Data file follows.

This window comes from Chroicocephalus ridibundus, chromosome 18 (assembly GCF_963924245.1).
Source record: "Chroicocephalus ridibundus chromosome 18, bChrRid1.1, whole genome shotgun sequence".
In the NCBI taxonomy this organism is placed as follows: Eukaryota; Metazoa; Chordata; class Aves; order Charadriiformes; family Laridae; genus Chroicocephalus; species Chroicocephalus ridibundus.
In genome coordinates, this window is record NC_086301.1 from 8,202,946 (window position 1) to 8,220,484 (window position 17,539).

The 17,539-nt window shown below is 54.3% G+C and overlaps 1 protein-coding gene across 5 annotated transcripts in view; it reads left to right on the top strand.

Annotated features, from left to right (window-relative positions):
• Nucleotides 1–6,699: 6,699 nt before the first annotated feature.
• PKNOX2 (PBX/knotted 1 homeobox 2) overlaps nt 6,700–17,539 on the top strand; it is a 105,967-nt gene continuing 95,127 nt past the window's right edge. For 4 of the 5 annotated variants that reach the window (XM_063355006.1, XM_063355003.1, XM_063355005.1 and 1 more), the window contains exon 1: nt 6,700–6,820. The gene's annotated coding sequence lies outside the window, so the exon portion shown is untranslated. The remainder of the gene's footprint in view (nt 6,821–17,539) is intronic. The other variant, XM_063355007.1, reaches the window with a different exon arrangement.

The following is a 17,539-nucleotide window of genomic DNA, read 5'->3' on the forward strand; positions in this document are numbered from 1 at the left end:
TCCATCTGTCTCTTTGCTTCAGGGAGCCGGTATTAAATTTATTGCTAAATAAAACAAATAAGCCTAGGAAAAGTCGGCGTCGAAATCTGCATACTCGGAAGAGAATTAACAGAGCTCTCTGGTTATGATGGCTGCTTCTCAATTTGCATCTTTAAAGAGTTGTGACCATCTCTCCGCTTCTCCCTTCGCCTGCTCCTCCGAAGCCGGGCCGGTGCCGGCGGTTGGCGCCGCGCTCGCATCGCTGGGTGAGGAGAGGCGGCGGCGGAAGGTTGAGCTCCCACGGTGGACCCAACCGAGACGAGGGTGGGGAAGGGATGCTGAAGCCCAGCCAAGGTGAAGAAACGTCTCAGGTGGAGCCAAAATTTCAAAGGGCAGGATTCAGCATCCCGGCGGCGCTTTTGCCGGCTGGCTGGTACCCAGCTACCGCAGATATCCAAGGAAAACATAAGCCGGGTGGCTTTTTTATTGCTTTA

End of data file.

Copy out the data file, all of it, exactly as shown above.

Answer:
This window comes from Chroicocephalus ridibundus, chromosome 18 (assembly GCF_963924245.1).
Source record: "Chroicocephalus ridibundus chromosome 18, bChrRid1.1, whole genome shotgun sequence".
In the NCBI taxonomy this organism is placed as follows: Eukaryota; Metazoa; Chordata; class Aves; order Charadriiformes; family Laridae; genus Chroicocephalus; species Chroicocephalus ridibundus.
In genome coordinates, this window is record NC_086301.1 from 8,202,946 (window position 1) to 8,220,484 (window position 17,539).

The 17,539-nt window shown below is 54.3% G+C and overlaps 1 protein-coding gene across 5 annotated transcripts in view; it reads left to right on the top strand.

Annotated features, from left to right (window-relative positions):
• Nucleotides 1–6,699: 6,699 nt before the first annotated feature.
• PKNOX2 (PBX/knotted 1 homeobox 2) overlaps nt 6,700–17,539 on the top strand; it is a 105,967-nt gene continuing 95,127 nt past the window's right edge. For 4 of the 5 annotated variants that reach the window (XM_063355006.1, XM_063355003.1, XM_063355005.1 and 1 more), the window contains exon 1: nt 6,700–6,820. The gene's annotated coding sequence lies outside the window, so the exon portion shown is untranslated. The remainder of the gene's footprint in view (nt 6,821–17,539) is intronic. The other variant, XM_063355007.1, reaches the window with a different exon arrangement.

The following is a 17,539-nucleotide window of genomic DNA, read 5'->3' on the forward strand; positions in this document are numbered from 1 at the left end:
TCCATCTGTCTCTTTGCTTCAGGGAGCCGGTATTAAATTTATTGCTAAATAAAACAAATAAGCCTAGGAAAAGTCGGCGTCGAAATCTGCATACTCGGAAGAGAATTAACAGAGCTCTCTGGTTATGATGGCTGCTTCTCAATTTGCATCTTTAAAGAGTTGTGACCATCTCTCCGCTTCTCCCTTCGCCTGCTCCTCCGAAGCCGGGCCGGTGCCGGCGGTTGGCGCCGCGCTCGCATCGCTGGGTGAGGAGAGGCGGCGGCGGAAGGTTGAGCTCCCACGGTGGACCCAACCGAGACGAGGGTGGGGAAGGGATGCTGAAGCCCAGCCAAGGTGAAGAAACGTCTCAGGTGGAGCCAAAATTTCAAAGGGCAGGATTCAGCATCCCGGCGGCGCTTTTGCCGGCTGGCTGGTACCCAGCTACCGCAGATATCCAAGGAAAACATAAGCCGGGTGGCTTTTTTATTGCTTTA